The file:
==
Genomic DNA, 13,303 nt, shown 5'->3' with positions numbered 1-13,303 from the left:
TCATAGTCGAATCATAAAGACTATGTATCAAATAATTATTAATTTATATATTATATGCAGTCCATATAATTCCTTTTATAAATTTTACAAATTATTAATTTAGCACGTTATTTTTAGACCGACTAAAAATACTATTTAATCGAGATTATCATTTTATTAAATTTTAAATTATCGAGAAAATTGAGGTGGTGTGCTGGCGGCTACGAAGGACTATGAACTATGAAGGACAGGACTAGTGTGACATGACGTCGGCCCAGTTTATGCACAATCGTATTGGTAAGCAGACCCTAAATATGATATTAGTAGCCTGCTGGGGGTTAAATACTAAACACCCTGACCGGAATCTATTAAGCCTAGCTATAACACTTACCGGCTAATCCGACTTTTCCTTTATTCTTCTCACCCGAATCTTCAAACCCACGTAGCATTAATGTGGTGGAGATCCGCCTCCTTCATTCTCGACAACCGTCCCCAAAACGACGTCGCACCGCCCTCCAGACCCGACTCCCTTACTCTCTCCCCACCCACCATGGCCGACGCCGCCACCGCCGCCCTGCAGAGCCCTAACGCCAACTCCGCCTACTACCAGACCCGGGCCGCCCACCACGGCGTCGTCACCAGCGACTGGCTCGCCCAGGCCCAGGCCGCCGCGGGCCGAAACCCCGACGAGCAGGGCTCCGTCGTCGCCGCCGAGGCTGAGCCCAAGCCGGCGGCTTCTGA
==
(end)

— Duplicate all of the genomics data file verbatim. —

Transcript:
Genomic DNA, 13,303 nt, shown 5'->3' with positions numbered 1-13,303 from the left:
TCATAGTCGAATCATAAAGACTATGTATCAAATAATTATTAATTTATATATTATATGCAGTCCATATAATTCCTTTTATAAATTTTACAAATTATTAATTTAGCACGTTATTTTTAGACCGACTAAAAATACTATTTAATCGAGATTATCATTTTATTAAATTTTAAATTATCGAGAAAATTGAGGTGGTGTGCTGGCGGCTACGAAGGACTATGAACTATGAAGGACAGGACTAGTGTGACATGACGTCGGCCCAGTTTATGCACAATCGTATTGGTAAGCAGACCCTAAATATGATATTAGTAGCCTGCTGGGGGTTAAATACTAAACACCCTGACCGGAATCTATTAAGCCTAGCTATAACACTTACCGGCTAATCCGACTTTTCCTTTATTCTTCTCACCCGAATCTTCAAACCCACGTAGCATTAATGTGGTGGAGATCCGCCTCCTTCATTCTCGACAACCGTCCCCAAAACGACGTCGCACCGCCCTCCAGACCCGACTCCCTTACTCTCTCCCCACCCACCATGGCCGACGCCGCCACCGCCGCCCTGCAGAGCCCTAACGCCAACTCCGCCTACTACCAGACCCGGGCCGCCCACCACGGCGTCGTCACCAGCGACTGGCTCGCCCAGGCCCAGGCCGCCGCGGGCCGAAACCCCGACGAGCAGGGCTCCGTCGTCGCCGCCGAGGCTGAGCCCAAGCCGGCGGCTTCTGA